Discovering Statistical Concepts through Technology

Richard L. Scheaffer

Department of Statistics
University of Florida
Po Box 118545
Gainesville, FL 32611


Grant Number: DUE: 9351035 (6/15/93, 5/31/95)
Grant Number: DUE: 9650581 (8/01/96, 7/31/98)

Technology has at least two important roles to play in the teaching of statistics. As a computational tool, its role has been clearly demonstrated and magnified for a number of years, making in-depth analyses of real data sets accessible in even the introductory courses. As an enhancement to the teaching of statistical concepts, its role is still being determined and there remain many unresolved questions surrounding the statistical content and pedagogical issues that arise when one considers teaching statistics with a computer laboratory.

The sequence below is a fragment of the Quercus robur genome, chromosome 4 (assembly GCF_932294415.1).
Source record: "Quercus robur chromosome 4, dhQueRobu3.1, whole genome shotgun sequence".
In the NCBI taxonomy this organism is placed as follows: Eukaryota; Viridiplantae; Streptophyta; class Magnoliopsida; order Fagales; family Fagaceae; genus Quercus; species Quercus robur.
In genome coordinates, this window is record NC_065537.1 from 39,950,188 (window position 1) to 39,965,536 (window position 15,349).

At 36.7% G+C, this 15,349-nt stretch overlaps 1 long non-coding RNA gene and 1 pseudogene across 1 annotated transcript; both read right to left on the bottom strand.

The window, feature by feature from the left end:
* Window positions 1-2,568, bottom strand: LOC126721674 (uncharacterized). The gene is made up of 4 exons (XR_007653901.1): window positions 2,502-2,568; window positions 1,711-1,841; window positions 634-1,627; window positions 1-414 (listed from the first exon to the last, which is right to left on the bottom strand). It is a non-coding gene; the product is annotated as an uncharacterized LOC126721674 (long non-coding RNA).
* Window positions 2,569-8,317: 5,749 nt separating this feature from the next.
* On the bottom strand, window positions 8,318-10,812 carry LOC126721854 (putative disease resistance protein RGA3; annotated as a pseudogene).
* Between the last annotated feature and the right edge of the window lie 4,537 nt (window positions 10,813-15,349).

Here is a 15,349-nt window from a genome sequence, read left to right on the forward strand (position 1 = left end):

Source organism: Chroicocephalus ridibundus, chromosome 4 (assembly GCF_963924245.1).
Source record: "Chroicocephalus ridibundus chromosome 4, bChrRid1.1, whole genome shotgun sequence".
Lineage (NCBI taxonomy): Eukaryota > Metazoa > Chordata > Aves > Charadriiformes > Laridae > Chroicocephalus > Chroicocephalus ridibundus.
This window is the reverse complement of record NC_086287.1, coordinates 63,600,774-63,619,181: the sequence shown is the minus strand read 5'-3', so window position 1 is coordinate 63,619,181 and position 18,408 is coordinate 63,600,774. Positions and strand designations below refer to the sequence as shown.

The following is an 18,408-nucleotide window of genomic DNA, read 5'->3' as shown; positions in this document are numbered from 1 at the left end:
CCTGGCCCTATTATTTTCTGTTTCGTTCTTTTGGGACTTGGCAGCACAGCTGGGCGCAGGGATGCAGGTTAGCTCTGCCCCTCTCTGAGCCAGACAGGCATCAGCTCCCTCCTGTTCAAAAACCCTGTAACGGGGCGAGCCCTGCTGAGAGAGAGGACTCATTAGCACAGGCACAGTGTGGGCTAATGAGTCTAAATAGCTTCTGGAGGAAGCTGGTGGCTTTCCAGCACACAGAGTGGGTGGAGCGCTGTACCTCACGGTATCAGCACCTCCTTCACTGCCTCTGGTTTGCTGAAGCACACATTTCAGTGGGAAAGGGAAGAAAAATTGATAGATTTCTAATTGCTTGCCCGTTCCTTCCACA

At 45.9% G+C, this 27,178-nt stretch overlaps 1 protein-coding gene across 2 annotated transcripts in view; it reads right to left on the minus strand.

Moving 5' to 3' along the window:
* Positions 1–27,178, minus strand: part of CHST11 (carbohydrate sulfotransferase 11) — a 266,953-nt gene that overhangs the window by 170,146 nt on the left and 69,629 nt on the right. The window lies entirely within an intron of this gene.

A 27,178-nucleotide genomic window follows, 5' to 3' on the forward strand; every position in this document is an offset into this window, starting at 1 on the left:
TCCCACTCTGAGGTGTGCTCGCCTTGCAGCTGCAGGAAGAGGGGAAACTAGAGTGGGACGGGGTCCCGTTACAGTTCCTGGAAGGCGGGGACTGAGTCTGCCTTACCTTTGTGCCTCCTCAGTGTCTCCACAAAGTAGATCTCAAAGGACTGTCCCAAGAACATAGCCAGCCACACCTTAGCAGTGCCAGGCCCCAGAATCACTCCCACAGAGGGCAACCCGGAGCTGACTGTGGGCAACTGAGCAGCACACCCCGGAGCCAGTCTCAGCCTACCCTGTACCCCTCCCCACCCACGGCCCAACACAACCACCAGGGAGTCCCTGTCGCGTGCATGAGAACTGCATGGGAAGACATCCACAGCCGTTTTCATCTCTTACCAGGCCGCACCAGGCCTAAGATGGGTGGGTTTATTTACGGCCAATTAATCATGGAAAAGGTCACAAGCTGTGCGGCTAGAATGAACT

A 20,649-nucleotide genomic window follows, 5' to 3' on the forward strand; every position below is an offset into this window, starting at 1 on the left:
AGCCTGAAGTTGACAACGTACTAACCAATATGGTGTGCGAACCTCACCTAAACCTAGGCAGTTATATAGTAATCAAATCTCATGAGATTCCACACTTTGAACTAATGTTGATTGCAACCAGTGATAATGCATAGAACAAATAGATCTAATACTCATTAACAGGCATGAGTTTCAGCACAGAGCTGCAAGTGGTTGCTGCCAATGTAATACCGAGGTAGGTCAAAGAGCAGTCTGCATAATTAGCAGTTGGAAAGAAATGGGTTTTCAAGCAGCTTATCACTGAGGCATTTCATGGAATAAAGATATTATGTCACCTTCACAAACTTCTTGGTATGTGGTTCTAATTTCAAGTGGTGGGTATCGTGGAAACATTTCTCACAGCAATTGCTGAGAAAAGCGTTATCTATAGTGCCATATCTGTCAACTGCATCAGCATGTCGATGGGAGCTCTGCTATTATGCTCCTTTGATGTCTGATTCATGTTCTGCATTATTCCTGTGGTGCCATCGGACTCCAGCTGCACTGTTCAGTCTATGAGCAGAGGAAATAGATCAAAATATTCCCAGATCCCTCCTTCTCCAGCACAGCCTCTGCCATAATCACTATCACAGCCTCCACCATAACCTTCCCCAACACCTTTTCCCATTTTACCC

With the help of two ILI grants, the University of Florida has constructed a computer lab for the teaching of one if its large introductory statistics courses. The goal was, and is, to provide concept-development software as well as data analysis software for the students. The latter is relatively easy to find and introduce into the course, as a many fine products are commercially available. The former is more difficult, as such products are only now beginning to appear. The University of Florida decided to team with Valencia Community College in Orlando to develop its own concept- development software and to make use of this software from the start in developing the type of laboratory experience that would be most beneficial to students. Called ExplorStat, this software helps students learn basic concepts such as variation, randomness, sampling distributions, confidence and significance. It can be used effectively in classroom demonstrations as well as in laboratory settings. In limiting testing, results from laboratory and classroom use have been favorable, but open questions remain in this relatively new area of investigation.

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